print("Available combinations : ",  parameters )
              
    # Applying linear searching in list of available combination
    # to achieved maximum accuracy on CV set
      
    for k in range( len( parameters ) ) :        
        model = LogitRegression( learning_rate = parameters[k][0], 
                                iterations = parameters[k][1] )
      
        model.fit( X_train, Y_train )
        
        # Prediction on validation set
        Y_pred = model.predict( X_valid )
       
        # measure performance on validation set
      
        correctly_classified = 0
      
        # counter    
        count = 0
      
        for count in range( np.size( Y_pred ) ) :            
            if Y_valid[count] == Y_pred[count] :                
                correctly_classified = correctly_classified + 1   
                  
        curr_accuracy = ( correctly_classified / count ) * 100
                  
        if max_accuracy < curr_accuracy :            
            max_accuracy = curr_accuracy
              
    print( "Maximum accuracy achieved by our model through grid searching : ", max_accuracy )
     
if __name__ == "__main__" :     
    main()

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Output:

Available combinations :  [(0.1, 100), (0.1, 200), (0.1, 300), (0.1, 400), 
(0.1, 500), (0.2, 100), (0.2, 200), (0.2, 300), (0.2, 400), (0.2, 500), 
(0.3, 100), (0.3, 200), (0.3, 300), (0.3, 400), (0.3, 500), (0.4, 100), 
(0.4, 200), (0.4, 300), (0.4, 400), (0.4, 500), (0.5, 100), (0.5, 200), 
(0.5, 300), (0.5, 400), (0.5, 500), (0.01, 100), (0.01, 200), (0.01, 300),
(0.01, 400), (0.01, 500), (0.02, 100), (0.02, 200), (0.02, 300), (0.02, 400),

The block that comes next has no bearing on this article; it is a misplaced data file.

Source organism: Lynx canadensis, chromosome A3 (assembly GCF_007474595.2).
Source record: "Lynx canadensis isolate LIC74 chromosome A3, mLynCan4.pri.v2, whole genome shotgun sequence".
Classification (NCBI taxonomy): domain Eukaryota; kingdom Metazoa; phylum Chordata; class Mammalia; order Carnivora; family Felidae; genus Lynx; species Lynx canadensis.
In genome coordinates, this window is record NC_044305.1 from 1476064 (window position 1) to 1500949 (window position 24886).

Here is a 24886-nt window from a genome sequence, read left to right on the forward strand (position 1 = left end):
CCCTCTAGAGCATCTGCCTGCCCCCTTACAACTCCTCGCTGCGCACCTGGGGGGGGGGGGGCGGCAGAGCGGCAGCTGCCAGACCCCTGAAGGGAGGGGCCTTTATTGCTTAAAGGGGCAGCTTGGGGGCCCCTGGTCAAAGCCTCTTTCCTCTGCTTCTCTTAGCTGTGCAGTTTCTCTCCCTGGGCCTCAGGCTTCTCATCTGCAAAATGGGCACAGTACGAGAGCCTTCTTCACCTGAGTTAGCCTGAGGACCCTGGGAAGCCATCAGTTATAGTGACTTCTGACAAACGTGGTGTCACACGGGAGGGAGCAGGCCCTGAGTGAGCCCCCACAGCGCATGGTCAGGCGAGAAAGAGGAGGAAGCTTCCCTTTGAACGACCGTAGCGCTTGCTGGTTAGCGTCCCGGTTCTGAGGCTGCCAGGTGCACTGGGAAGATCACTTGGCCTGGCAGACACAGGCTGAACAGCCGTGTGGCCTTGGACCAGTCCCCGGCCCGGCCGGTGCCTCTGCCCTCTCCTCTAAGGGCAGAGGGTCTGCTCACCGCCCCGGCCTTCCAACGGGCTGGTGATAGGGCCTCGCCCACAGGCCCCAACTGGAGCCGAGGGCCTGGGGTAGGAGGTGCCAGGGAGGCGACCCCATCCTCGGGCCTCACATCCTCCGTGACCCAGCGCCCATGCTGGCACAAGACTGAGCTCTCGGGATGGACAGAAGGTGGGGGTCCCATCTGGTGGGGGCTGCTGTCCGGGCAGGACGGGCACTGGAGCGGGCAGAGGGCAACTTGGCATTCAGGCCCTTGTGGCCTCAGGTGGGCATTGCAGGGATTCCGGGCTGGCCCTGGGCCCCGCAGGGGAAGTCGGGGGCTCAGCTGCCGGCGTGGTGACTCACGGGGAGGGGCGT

(0.02, 500), (0.03, 100), (0.03, 200), (0.03, 300), (0.03, 400), (0.03, 500), 
(0.04, 100), (0.04, 200), (0.04, 300), (0.04, 400), (0.04, 500), (0.05, 100), 
(0.05, 200), (0.05, 300), (0.05, 400), (0.05, 500)]

Maximum accuracy achieved by our model through grid searching :  60.0

In the above, we applied grid searching on all possible combinations of learning rates and the number of iterations to find the peak of the model at which it achieves the highest accuracy.

Code: Implementation of Grid Searching on Logistic Regression of sklearn

Python3

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# Importing Libraries
  
import pandas as pd
import numpy as np
from sklearn.linear_model import LogisticRegression
from sklearn.model_selection import GridSearchCV
  
# Driver Code
  
def main() :    
    # Importing dataset    
    df = pd.read_csv( "diabetes.csv" )
    X = df.iloc[:,:-1].values
    Y = df.iloc[:,-1:].values
      
    # Splitting dataset into train and test set
    X_train, X_test, Y_train, Y_test = train_test_split( 
      X, Y, test_size = 1/3, random_state = 0 )
      
    # Model training    
    max_accuracy = 0
      
    # grid searching for learning rate    
    parameters = { 'C' : [ 1, 2, 3, 4, 5, 6, 7, 8, 9, 10 ] }
          
    model = LogisticRegression()        
    grid = GridSearchCV( model, parameters )    
    grid.fit( X_train, Y_train )
          
    # Prediction on test set
    Y_pred = grid.predict( X_test )
       
    # measure performance    
    correctly_classified = 0
      
    # counter    
    count = 0
      
    for count in range( np.size( Y_pred ) ) :            
        if Y_test[count] == Y_pred[count] :            
            correctly_classified = correctly_classified + 1   
                  
    accuracy = ( correctly_classified / count ) * 100
      
    print( "Maximum accuracy achieved by sklearn model through grid searching : ", np.round( accuracy, 2 ) )
      
if __name__ == "__main__" :     
    main()

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Output:

Maximum accuracy achieved by sklearn model through grid searching :  62.86

Note: Grid Searching plays a vital role in tuning hyperparameters for the mathematically complex models.

machine-learning